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I have recently got a Yubikey. A yubikey is a security token. A yubikey is a security token. There are two variations. One is a simple U2F (universal second factor) only key which allows you to secure sites like Google and github. The other is more flexible and allows you to use it in a configurable way. By default the first slot is used with a OTP for services like Google. I decided to use the second slot to create a One Time Password (or OTP) using the Yubicloud validation service which is free. This can be used to secure your own services. In this example I show how to setup 2FA on SSH in Ubuntu and showing how it can work with Digital Ocean.

Before you begin you will need:

  1. One yubikey (you can get these from Amazon)
  2. A programmed Yubikey with api key- watch an official video below
  3. Two SSH sessions with root privileges (I kept two open in case one went wrong!)

If you want to know how to programme the Yubikey this official demo will get you started:


Programming the YubiKey with a YubiOTP Credential from Yubico on Vimeo.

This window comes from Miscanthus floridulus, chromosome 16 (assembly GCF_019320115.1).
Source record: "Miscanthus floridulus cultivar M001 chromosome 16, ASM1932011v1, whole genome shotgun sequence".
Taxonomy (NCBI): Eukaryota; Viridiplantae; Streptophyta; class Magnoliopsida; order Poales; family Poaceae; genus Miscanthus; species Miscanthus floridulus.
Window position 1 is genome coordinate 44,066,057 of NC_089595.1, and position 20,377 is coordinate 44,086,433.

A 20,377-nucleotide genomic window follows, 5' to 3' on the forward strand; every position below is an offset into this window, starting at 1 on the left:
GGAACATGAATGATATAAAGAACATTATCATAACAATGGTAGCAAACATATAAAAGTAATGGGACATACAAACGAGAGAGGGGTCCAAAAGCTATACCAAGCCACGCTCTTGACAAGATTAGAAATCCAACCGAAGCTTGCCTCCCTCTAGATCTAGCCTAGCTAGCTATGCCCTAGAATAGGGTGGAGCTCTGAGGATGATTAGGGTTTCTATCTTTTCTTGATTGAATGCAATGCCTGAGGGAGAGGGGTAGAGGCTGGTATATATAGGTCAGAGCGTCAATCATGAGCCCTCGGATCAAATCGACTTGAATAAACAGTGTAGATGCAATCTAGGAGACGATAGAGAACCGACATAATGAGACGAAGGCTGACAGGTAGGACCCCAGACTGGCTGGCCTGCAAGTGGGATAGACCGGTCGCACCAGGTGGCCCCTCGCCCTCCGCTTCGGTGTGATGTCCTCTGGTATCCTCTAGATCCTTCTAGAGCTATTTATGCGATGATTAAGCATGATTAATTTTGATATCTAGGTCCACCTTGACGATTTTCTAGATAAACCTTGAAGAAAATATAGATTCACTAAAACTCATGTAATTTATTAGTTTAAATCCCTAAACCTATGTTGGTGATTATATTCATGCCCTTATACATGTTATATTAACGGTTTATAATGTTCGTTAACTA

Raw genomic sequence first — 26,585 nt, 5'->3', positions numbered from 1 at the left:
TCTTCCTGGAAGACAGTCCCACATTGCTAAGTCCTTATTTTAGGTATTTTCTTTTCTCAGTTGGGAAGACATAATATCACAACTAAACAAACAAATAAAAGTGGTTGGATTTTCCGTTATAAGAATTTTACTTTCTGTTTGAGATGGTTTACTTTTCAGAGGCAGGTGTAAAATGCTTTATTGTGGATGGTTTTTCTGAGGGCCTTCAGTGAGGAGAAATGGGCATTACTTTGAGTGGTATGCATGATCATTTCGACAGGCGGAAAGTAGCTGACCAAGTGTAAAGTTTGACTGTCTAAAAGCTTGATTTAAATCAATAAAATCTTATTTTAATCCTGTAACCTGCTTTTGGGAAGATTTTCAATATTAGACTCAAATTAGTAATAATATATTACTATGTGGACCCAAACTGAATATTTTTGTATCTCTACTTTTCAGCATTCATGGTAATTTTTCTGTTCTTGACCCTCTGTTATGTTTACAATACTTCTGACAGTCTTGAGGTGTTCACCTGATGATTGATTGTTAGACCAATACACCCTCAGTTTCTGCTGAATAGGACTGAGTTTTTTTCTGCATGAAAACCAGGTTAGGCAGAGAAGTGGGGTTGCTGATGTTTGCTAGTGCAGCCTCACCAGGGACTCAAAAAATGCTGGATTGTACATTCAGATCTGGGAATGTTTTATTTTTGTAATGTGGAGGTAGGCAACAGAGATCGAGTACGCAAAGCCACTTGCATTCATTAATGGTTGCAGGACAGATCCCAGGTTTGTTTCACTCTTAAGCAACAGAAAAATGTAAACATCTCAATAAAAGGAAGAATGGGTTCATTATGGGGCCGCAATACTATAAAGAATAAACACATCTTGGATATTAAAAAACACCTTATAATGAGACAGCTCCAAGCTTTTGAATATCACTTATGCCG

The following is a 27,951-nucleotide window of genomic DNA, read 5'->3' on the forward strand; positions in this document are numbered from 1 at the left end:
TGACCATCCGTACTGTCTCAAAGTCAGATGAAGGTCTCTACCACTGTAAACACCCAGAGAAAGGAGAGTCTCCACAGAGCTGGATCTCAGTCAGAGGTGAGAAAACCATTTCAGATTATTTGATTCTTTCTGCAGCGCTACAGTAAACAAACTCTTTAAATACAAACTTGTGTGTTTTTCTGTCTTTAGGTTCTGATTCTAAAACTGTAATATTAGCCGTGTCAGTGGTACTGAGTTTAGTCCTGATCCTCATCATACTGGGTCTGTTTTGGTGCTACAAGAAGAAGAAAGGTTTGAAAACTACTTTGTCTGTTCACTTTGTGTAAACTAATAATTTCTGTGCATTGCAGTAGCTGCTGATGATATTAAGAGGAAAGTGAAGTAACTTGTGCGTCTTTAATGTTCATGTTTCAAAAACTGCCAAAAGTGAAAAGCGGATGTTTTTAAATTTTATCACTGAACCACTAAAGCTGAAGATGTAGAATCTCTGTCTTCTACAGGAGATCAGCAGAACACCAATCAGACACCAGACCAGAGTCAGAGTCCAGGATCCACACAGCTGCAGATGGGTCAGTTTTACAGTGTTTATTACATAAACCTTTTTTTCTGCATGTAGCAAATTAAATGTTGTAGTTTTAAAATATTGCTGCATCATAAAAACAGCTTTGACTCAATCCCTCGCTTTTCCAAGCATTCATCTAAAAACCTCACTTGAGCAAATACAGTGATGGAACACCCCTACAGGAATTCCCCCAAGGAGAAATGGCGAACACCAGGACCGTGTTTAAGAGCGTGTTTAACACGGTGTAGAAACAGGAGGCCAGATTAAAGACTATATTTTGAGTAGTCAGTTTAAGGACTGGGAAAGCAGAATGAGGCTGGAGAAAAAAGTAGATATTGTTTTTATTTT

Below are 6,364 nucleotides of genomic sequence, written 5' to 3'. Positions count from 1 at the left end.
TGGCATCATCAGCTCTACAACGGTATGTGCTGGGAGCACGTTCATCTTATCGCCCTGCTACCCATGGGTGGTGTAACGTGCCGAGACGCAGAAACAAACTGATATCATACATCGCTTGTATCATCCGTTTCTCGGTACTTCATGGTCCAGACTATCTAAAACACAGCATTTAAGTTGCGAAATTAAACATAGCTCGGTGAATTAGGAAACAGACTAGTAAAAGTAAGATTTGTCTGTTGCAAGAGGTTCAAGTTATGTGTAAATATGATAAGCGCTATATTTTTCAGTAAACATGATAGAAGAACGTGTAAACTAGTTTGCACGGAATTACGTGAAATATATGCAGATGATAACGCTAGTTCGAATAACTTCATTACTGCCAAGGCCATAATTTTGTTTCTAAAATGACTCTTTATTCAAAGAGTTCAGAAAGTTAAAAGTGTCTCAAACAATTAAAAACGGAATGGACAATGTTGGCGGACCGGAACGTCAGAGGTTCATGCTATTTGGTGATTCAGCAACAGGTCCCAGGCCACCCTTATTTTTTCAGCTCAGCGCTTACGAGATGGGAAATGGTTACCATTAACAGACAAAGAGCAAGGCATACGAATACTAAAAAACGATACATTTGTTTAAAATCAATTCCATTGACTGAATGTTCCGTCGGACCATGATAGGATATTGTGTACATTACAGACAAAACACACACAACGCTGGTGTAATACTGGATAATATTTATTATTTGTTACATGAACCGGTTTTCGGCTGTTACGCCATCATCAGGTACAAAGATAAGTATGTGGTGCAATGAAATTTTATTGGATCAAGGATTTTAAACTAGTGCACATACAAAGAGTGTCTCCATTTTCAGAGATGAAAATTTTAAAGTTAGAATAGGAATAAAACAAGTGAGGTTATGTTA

Now you are all setup follow the guide below:

In one of the terminals type the following commands:

apt-get update && apt-get install libpam-yubico

Edit the sshd pam file by typing the following:

nano /etc/pam.d/sshd
Add the following line at the very top of the file:

auth required pam_yubico.so id=XXXXX key=XXXXX authfile=/etc/yubikeys

Ensure you enter the ID and Key for Yubicloud account. If you don’t have these you can get them from here: https://upgrade.yubico.com/getapikey/

Create a new file you will need to enter the users who have Yubico. When using SSH all users will expected to have SSH. If you don’t want this you will need to use match directives which are beyond the scope of this guide.

nano /etc/yubikeys
Enter the users in the format of username:yubikeyid for example:


The Yubikey id is not clear from the website however the id is in fact achieved by placing a OTP code in a text file and taking the first 12 characters.

Next we need to configure SSH

nano /etc/ssh/sshd_config
Find ChallengeResponse inside the file and set it to yes

If not set to no already you can also disable publickey and Password Authentication. It may sound strange when you enter your yubikey token and account password to login but it does work.

If all is good restart the ssh service

service ssh restart

You can test it on the server by using localhost if easier: ssh tom@localhost

What about file transfers?

You can either setup filezilla and use challenge response (they call it by an alternative name of interactive authentication) or you can setup ProFTPD to be a traditional FTP server or for more security use it in SFTP mode on a different port. This also jails users to their home directory.


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